Turning into the VIP station at 4.30am I could see a number of drowsy eyed individuals and some dragging their feet along with bags headed for their various destinations. I on the other hand was full of life and expectation. As I boarded the bus destined for Kumasi, I was excited for what lay ahead of me. Although long, the discomfort of the 4-5hr journey could not compare to the joy of what lay ahead of me at the end of the journey; the closing ceremony of Lab_13 Ghana.
I arrived at the Agape Academy located in the Bosomtwe District just before 10am. Quickly making contact with one of the advisory board members, I made a beeline for the designated room set aside for Lab_13 activities at the top of the three storey building. Having missed out on the opening ceremony, I had been waiting three months to see this space and wanted to do so before the ceremony commenced.
The lab was like a children’s play room, except rather than alphabets, letters and furry animals painted on the walls, there was the water cycle, solar system and human organs. The room itself was segmented into what can only be described as play-stations; but rather than lego bricks, cars and dolls there were batteries, cardboard models and come contraptions I couldn’t identify a use for including a modified bucket which I later learnt served as an air cannon. Indeed this room felt like a space meant to promote curiosity, creation, science and art. I could really see how all the videos of experiments Lab_13 had been releasing over the duration was birthed and then executed in this same room.
The program started shortly after my personal experience of the lab with two students serving as MC’s for the day. An opening prayer preceded the introduction of guests including Petrine Addae, Project Lead, African Women Advocay Project; Frances Ling, Lightyear Foundation Trustee; Hon. Veronica Adjei, District Chief Executive, Bosomtwe District and myself. The Chairman, Mr George Attopany in his Chairman’s response and the Headmaster of Agape Academy in his welcome address both expressed their gratitude, experience with Lab_13 Ghana and their hopes for continuous work and expansion of this much needed initiative.
Over the next hour and a half the audience was addressed by various personalities interspersed with song performances from some of the pupils including a lovely rendition by a young boy who wowed all present with his musical talents. Some of the personalities who addressed the audience included Gameli Adzaho, Advisory Board member of Lab_13 Ghana; Rick Hall, Frances Ling, Hon. Veronica Adjei and two students from the student management committee of Lab_13 Ghana. Each speaker touched on various aspects pertaining to the future of science education, sustainability and the impact of practical experience on the minds of young students. Noteworthy was when Rick Hall threw a challenge to the students about his desire to see a Nobel laureate within his lifetime, who will acknowledge Lab_13 Ghana as the foundations for their scientific exploits.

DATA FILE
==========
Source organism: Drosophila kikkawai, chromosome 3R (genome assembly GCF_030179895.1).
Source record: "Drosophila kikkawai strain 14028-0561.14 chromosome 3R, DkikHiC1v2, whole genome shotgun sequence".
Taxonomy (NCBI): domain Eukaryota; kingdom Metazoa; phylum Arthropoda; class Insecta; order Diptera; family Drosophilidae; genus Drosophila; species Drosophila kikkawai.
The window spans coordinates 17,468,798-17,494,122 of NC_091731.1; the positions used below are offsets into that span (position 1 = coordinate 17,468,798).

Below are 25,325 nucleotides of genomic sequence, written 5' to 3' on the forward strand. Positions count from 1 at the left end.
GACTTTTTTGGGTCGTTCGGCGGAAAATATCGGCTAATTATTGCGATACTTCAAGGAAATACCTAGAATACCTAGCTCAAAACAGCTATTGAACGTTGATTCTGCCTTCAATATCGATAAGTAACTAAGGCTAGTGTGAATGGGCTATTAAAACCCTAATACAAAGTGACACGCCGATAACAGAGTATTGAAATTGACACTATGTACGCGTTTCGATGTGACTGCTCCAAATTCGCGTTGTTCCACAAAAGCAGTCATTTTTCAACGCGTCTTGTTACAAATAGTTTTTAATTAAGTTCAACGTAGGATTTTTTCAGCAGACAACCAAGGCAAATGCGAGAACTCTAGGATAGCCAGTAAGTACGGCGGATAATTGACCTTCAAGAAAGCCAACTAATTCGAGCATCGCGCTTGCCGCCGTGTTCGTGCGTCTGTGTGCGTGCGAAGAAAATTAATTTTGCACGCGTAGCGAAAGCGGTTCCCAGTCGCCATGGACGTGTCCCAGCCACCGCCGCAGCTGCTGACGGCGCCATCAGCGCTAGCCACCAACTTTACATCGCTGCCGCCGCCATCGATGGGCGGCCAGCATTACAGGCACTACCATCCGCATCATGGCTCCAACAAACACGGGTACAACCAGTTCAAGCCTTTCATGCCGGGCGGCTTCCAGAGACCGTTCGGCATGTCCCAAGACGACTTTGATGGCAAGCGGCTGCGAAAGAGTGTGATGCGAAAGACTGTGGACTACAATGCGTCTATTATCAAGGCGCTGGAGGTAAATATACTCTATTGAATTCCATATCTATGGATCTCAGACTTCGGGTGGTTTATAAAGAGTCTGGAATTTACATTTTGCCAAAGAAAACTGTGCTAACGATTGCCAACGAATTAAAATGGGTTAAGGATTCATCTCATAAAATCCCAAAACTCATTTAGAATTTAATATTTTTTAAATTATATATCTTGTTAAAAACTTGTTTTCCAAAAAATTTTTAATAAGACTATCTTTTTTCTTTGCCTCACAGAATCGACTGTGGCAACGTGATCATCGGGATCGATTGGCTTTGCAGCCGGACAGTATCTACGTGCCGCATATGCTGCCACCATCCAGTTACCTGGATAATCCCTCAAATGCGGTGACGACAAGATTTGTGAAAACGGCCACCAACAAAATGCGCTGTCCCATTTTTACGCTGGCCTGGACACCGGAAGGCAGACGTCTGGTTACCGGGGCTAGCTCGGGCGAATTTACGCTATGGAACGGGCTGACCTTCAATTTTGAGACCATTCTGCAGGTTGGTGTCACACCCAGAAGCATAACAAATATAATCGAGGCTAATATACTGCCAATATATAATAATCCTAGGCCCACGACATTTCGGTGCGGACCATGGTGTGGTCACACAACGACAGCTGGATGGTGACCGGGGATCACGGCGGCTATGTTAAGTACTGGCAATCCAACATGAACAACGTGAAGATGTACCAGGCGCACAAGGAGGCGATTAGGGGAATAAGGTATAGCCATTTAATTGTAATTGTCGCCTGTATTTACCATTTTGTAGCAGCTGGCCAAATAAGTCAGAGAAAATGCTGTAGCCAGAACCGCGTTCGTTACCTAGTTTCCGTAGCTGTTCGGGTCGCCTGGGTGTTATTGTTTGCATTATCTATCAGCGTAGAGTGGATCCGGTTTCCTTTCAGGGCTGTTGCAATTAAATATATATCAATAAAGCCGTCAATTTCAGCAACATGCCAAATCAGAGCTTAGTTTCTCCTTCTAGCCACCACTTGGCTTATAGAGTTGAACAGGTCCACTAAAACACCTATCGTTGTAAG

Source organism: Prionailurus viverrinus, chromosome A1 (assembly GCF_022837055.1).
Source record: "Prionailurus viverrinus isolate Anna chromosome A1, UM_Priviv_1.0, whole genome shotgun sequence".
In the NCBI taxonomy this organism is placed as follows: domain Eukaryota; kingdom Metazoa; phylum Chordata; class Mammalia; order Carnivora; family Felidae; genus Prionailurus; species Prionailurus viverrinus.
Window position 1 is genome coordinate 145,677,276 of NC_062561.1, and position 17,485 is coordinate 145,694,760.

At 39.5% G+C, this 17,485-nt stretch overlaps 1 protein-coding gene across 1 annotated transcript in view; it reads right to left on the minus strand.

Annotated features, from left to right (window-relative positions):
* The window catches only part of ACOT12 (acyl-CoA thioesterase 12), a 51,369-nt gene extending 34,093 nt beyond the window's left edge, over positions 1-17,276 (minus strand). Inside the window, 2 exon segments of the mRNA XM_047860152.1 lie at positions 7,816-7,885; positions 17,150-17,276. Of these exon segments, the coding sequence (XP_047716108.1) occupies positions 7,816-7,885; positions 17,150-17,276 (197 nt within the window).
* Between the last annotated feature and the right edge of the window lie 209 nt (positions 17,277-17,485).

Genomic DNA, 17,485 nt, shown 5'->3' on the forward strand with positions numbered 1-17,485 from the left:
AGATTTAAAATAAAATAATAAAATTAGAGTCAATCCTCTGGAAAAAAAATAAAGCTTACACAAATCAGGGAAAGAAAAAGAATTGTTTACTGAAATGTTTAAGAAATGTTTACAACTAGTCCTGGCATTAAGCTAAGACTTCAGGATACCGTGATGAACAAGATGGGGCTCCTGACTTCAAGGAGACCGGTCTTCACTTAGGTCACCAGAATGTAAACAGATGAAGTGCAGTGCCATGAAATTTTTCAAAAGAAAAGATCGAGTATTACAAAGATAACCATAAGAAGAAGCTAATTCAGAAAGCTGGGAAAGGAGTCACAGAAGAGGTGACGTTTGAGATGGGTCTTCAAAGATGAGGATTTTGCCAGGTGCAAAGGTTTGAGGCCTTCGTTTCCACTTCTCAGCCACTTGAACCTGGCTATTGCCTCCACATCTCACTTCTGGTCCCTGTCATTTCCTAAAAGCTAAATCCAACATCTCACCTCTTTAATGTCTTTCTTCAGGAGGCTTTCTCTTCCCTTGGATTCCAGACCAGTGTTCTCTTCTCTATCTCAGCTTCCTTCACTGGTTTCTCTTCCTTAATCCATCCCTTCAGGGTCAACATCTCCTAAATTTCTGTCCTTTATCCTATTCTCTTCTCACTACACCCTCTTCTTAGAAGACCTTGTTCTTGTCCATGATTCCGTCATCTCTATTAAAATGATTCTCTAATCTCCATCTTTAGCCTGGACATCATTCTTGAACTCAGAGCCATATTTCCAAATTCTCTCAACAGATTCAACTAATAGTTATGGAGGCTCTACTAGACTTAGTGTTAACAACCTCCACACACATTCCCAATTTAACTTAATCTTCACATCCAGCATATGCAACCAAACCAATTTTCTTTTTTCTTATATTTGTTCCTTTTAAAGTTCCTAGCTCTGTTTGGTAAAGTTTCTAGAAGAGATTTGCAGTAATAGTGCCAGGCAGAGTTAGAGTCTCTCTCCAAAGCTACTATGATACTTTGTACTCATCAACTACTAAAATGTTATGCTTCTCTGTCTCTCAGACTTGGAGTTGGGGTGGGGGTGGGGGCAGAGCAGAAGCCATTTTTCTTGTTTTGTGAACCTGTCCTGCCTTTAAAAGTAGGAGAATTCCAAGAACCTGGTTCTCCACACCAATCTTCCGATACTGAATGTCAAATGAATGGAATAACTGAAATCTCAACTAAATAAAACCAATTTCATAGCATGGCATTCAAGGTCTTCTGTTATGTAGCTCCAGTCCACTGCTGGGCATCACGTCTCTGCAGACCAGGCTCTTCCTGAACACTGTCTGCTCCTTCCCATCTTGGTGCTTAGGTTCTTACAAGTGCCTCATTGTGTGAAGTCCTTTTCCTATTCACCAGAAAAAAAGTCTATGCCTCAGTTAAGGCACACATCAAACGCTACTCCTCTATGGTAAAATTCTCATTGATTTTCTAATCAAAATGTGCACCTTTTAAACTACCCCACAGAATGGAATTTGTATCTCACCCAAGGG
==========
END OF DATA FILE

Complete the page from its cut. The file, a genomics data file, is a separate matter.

The last speech marked the end of the official component of the ceremony and what followed was nothing short of splendour. Dance choreographies from various participating schools mixed with fund raising activities and poetry recitals. Scientific demonstrations showing how the human body conducts electricity, non-newtonion fluids which act as liquid and solid, Sobolo as an acid base indicator and the confuser headphones.
The excitement didn’t end there; a loud drum roll announced the arrival of the Agape Academy Cadet Corps who executed a wonderful and synchronised march/display. Sharp turns, effortless synchronisation and the military approach to their march continually drew applauses from all present. Their march was followed by the presentation of certificates to participating schools which was received by teacher representatives from each school. Certificates were also presented to Participants of Titanic 2015, Boatastic Race. There were over 10 boats on display each uniquely made and proudly presented by the teacher responsible. Once placed in the pool many rushed to marvel at the student made creations before them.
Like me, many amongst the audience were yet to see the lab for themselves and like on cue the Chairman’s closing response soon came. This was followed by an open invitation for all to be escorted through the Lab and see for themselves what the many students who had passed through its doors had created and enjoyed.
Indeed the pilot project which is Lab_13 has proved a splendid success. This landmark should be a reference point and birth place of many more similar labs which in my opinion should pop up all over the country. The success chalked up by Lab_13 should be recognised and replicated so many more may also benefit. Lightyear Foundation in conjunction with Ignite have plans on expanding the project to Cape coast and beyond. Indeed finances remain a stumbling block so my humble plea to all who have made it to the end of this article is to engage with this initiative whenever and wherever you hear about a call for support. Who knows, your funds and service could be supporting the first ever Ghanaian Nobel Prize laureate in any of the sciences.